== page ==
Imagine life without a toilet
Sometimes we need to create a big stink to change people’s minds. I’d like to create a Big Stink.
We forget the lessons of history at our peril.
In the late 19th century it took the stench of raw sewage in our cities to convince politicians to pass legislation and provide safe sanitation and water to protect Australians who were dying daily of preventable diseases like diarrhoea.
To mark World Toilet Day today, let me ask you to imagine for just one moment the indignity of life without a toilet.
If you’re a woman you might only go to the toilet when it’s dark, often having to walk long distances to find an isolated spot, exposing yourself to the danger of sexual harassment, assault and animal attacks, never mind the discomfort and resulting illnesses caused by poor sanitation.
Some 1.2 billion people habitually defecate in the open – in fields, in gutters and in bushes.
That’s 165 million litres of excreta every day - enough to fill one of great sporting arenas everyday.
Around 150 years ago that the stench of raw sewage in Melbourne’s Yarra river was so vile that the city became known as Smelbourne and child mortality rates were higher than they are in Sub-Saharan Africa today.
The introduction of sewerage systems, water supply and hygiene education in the following decades contributed to an unprecedented reduction in child deaths. It’s hard to imagine any other single intervention which has brought greater public health returns in developing countries.
This is perhaps why the readers of the British Medical Journal voted sanitation the single greatest medical advance in the last 150 years, ahead of antibiotics or anesthesia.
For World Toilet Day 2010, WaterAid is calling on Foreign Minister Rudd to make toilets a development priority.
The World Bank suggests that lack of access to sanitation – alongside safe drinking water - costs developing countries up to 9% of their annual GDP; over 400
million school days are lost every year from associated illness such as diarrhoea; and, in sub-Saharan Africa, half of all hospital beds at any one time are occupied by people suffering from these diseases.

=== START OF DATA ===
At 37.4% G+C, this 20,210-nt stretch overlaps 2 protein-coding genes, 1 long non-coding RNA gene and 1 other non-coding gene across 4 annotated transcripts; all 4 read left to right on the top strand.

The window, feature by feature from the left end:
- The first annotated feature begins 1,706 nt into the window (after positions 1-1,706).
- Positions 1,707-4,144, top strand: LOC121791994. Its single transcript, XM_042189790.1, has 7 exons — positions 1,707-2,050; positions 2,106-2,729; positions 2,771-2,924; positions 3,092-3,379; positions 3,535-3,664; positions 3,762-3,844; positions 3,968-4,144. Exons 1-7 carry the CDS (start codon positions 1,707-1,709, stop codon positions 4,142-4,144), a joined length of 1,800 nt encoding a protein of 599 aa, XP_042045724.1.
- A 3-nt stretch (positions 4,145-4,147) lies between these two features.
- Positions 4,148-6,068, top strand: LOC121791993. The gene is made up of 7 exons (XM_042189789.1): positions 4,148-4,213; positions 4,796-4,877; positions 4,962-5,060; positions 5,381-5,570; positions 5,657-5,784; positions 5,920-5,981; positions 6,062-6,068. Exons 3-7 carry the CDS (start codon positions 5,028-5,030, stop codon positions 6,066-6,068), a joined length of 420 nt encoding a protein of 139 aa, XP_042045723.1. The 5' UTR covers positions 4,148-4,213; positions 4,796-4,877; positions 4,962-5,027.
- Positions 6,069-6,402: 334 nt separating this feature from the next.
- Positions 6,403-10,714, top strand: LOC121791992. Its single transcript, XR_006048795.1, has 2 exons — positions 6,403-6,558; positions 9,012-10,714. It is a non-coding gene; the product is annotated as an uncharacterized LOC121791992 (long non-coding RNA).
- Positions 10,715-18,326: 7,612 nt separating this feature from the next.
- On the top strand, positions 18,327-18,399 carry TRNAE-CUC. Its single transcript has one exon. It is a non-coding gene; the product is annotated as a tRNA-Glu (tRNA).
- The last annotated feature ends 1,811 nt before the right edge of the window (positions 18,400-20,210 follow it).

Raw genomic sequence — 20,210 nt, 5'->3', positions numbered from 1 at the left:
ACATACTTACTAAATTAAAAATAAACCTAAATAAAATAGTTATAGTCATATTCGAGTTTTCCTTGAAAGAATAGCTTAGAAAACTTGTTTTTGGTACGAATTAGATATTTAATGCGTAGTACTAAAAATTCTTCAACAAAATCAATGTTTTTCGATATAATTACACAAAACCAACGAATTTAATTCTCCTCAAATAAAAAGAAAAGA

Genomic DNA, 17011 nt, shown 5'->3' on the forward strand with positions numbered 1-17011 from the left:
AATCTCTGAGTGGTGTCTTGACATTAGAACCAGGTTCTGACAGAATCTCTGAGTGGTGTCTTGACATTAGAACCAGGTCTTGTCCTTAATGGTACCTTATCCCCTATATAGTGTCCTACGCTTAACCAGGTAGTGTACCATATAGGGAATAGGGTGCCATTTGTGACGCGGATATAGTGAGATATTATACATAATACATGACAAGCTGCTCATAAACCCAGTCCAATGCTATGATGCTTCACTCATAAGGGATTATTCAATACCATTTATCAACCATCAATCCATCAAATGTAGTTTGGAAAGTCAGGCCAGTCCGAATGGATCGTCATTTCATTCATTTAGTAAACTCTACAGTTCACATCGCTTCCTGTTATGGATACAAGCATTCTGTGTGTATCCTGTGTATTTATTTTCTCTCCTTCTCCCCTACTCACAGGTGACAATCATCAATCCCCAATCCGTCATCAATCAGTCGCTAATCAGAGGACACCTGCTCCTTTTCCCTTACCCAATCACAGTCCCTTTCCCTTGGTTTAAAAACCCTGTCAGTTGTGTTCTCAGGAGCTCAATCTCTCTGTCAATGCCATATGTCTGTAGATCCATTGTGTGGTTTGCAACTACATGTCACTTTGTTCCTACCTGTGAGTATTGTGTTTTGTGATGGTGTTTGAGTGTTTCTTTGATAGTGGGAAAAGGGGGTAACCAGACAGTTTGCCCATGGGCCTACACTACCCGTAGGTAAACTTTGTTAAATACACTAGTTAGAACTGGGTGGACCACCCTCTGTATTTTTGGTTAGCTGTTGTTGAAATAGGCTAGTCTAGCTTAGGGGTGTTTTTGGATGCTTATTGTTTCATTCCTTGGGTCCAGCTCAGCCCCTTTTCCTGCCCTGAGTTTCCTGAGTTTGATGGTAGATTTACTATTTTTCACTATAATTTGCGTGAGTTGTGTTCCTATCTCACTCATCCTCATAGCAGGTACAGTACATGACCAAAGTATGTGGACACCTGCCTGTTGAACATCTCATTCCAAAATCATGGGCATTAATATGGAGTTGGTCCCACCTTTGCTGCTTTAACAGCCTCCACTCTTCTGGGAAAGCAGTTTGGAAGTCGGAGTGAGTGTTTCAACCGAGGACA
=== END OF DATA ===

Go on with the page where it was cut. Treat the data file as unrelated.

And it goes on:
But the hardest statistic of all to stomach is the cost in children’s lives. Existing evidence suggests poor sanitation may be linked to the deaths of over 2 million children annually causing more child deaths than HIV/AIDS, malaria and tuberculosis combined.
As history has shown, the potential of sanitation to deliver far-reaching development outcomes is huge. And the economic case is sound.
Fewer people get sick, meaning they can work, earning precious money to support their families; children can go to school, and hospitals are no longer overwhelmed by people suffering preventable diseases such as diarrhoea. With far reaching consequences like these, sanitation - together with safe water - are the fundamental building blocks of development.
Given the scale of the crisis, and the potential benefits on offer, why has there been no great stink? Why are politicians still not talking about this crisis?
Perhaps one reason is that the burden of this crisis is borne so disproportionately by women and children and those in extreme poverty – the very people who have little or no voice when decisions are made.
But maybe it’s simpler than that. Can you think of a single politician who’s had their photo taken at the grand opening of a new toilet block? Health centres and schools are far easier, dare I say sexier, ideas to sell.
Yet this is exactly what is needed: strong leadership, sanitation superheroes if you like, who are prepared to talk shit and address this global crisis with the political attention it deserves.
With strong commitment from all sides of politics to increase both the size of Australia’s aid program and this week’s announcement of an independent review to ensure the quality of our aid, there is a real opportunity over the coming months to build momentum and push sanitation up the agenda.
Based on current trends, the MDG target - to halve the proportion of people without access to adequate sanitation by 2015 - will not be met until 2108 in sub-Saharan Africa, some hundred years too late.
In the face of this terrible lack of progress, leaders around the world must make binding commitments matched with concrete action plans.
Without this action on sanitation, gains in other development sectors – such as in health and education – stand to be undermined.
Of course it’s not only governments who can make a difference. The public also has a crucial role to play in ensuring that people across the globe have a safe and clean place to spend a penny. Join us in our plea to Kevin Rudd to become a sanitation champion by adding your voice to our petition.
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